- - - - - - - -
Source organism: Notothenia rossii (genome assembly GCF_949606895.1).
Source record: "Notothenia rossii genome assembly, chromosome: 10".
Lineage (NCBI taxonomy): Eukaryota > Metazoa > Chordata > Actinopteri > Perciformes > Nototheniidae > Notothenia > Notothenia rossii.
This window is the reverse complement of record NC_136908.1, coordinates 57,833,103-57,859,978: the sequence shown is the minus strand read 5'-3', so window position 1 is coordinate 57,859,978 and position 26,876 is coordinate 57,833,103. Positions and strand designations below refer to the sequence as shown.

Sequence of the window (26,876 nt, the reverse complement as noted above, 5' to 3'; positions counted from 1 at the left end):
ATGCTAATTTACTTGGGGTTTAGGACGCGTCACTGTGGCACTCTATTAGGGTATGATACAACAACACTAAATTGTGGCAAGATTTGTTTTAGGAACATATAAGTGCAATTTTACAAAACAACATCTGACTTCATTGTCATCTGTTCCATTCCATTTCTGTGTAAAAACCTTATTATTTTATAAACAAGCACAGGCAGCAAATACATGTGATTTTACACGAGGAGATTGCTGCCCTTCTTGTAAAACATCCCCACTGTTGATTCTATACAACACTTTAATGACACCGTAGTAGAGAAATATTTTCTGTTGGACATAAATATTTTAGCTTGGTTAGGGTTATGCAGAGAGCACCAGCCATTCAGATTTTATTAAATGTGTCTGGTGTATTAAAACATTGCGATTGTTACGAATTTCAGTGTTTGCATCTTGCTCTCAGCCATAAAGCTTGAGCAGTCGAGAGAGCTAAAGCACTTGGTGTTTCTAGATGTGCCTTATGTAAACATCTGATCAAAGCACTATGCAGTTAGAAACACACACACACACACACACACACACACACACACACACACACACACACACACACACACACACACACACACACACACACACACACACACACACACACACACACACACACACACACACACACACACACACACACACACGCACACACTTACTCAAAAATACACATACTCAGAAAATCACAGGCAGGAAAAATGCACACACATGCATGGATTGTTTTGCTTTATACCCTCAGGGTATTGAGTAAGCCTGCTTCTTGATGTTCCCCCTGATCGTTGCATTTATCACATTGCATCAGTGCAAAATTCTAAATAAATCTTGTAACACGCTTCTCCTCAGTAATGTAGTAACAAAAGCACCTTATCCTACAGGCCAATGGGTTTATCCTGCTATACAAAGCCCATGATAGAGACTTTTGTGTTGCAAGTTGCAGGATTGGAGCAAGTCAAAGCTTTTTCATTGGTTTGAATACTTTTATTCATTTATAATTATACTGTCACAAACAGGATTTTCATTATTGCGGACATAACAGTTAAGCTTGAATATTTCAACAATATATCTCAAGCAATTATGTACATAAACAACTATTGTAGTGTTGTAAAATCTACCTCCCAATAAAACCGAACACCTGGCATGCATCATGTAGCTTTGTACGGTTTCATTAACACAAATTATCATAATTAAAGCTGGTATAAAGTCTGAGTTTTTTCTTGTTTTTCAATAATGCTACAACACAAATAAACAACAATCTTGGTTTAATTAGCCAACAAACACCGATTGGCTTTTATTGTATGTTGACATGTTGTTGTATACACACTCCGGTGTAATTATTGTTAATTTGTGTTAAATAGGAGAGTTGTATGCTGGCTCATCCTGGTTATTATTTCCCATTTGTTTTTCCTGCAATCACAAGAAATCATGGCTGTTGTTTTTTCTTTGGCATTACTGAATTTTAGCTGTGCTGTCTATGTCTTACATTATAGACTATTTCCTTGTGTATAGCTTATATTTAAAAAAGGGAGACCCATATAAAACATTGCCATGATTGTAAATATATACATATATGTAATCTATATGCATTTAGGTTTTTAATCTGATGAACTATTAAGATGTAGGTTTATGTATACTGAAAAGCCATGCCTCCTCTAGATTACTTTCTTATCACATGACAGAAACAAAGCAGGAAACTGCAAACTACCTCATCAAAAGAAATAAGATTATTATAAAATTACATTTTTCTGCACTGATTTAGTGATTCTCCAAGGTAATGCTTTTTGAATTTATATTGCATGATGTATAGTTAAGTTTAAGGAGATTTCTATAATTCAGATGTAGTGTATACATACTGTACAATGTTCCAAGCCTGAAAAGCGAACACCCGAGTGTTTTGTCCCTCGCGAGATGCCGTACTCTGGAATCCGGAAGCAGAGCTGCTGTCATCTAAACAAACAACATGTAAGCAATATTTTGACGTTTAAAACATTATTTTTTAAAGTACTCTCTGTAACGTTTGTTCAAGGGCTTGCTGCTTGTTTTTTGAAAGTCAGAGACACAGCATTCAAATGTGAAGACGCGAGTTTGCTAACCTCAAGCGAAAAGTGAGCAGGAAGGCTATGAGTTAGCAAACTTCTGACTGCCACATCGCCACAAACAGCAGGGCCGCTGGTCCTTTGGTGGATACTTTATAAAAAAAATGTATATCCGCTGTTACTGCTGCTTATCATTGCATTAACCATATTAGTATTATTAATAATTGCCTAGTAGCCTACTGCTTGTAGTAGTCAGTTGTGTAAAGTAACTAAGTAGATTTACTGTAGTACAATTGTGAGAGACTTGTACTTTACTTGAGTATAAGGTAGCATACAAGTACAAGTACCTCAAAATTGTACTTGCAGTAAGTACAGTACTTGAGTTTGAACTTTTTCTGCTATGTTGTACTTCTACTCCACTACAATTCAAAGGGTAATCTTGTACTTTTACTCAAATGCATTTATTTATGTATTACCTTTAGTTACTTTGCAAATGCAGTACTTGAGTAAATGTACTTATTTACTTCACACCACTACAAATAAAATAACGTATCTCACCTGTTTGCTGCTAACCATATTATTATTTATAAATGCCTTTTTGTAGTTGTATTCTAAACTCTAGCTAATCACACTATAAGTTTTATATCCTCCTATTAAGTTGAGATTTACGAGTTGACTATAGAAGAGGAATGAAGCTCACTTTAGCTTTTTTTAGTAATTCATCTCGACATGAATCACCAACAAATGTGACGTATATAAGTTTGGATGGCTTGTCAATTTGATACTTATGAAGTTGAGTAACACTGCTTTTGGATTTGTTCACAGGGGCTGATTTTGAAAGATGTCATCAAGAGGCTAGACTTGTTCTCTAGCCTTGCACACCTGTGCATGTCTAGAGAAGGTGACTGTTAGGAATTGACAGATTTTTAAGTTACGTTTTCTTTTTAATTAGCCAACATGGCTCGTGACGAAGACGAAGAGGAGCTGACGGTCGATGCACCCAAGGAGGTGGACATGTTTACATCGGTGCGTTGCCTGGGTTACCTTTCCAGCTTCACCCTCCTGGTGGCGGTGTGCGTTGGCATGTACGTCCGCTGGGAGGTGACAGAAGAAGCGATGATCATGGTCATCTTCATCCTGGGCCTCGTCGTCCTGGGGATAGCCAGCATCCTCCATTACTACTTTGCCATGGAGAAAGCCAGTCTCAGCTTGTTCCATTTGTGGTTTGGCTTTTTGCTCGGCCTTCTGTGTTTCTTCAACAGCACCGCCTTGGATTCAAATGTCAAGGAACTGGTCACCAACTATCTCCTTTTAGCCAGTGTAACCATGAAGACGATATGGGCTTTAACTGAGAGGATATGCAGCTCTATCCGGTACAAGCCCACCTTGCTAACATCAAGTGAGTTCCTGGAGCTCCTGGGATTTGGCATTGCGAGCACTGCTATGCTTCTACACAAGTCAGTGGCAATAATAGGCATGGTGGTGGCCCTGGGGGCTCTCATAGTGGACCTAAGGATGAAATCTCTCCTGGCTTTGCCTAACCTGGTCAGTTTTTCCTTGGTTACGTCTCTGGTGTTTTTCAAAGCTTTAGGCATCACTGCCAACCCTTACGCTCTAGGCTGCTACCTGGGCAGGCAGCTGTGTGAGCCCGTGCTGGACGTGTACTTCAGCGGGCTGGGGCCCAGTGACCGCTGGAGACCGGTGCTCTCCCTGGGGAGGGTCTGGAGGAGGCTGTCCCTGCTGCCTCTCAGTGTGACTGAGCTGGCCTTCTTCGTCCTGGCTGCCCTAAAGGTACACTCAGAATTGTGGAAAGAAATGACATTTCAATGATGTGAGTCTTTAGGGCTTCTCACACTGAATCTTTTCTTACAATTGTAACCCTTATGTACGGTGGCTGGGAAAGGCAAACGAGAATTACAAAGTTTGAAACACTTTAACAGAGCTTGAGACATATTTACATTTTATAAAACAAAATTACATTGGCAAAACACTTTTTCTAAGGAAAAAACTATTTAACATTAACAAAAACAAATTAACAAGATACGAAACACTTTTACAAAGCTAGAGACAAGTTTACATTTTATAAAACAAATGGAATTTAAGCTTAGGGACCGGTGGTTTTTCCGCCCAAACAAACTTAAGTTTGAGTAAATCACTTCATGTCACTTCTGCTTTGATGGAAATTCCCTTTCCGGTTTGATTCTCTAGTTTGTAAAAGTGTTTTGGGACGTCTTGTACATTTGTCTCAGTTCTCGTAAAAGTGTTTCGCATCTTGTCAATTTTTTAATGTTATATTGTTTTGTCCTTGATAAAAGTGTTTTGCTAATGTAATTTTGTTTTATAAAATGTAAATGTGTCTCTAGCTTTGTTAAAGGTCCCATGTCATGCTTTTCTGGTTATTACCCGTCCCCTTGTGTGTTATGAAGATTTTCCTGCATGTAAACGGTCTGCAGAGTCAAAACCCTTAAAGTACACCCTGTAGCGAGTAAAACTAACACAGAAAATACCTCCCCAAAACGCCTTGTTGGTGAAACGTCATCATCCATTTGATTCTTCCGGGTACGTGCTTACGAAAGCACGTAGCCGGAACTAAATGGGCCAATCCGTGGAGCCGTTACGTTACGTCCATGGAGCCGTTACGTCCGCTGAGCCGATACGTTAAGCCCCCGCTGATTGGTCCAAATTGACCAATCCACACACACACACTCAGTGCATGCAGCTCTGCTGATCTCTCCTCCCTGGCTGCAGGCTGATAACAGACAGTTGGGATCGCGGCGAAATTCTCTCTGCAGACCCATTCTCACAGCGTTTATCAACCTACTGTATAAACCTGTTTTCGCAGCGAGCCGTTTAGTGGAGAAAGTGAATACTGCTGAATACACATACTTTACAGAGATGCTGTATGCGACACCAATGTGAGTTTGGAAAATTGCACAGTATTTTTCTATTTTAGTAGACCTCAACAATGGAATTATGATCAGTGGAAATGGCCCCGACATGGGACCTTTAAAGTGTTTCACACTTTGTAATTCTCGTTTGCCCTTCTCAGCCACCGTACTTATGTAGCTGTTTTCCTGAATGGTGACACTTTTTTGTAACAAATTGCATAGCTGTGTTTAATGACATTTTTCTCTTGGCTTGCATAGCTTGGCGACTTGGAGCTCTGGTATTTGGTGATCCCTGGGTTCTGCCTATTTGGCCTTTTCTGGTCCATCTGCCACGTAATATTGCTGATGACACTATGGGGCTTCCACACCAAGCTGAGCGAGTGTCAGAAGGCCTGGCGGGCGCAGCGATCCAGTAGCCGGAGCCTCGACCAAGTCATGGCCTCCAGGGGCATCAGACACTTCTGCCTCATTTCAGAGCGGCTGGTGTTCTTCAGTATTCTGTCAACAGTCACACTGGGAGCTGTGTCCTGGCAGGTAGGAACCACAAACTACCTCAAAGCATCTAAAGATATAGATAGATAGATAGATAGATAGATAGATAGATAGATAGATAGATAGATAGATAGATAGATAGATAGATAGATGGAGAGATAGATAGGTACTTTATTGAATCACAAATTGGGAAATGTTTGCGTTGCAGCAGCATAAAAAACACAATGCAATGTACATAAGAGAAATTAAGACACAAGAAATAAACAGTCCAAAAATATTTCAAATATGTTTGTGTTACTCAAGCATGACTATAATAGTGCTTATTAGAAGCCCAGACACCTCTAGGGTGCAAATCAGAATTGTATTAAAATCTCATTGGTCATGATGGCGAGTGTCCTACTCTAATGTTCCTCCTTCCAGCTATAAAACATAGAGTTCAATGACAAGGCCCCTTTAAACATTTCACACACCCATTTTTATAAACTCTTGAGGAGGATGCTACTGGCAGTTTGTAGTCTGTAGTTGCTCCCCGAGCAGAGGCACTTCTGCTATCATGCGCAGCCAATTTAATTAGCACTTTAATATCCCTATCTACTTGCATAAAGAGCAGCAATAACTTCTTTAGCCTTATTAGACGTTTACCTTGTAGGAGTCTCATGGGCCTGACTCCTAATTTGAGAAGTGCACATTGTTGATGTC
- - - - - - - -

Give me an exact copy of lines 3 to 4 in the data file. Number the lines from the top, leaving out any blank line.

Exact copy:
Lineage (NCBI taxonomy): Eukaryota > Metazoa > Chordata > Actinopteri > Perciformes > Nototheniidae > Notothenia > Notothenia rossii.
This window is the reverse complement of record NC_136908.1, coordinates 57,833,103-57,859,978: the sequence shown is the minus strand read 5'-3', so window position 1 is coordinate 57,859,978 and position 26,876 is coordinate 57,833,103. Positions and strand designations below refer to the sequence as shown.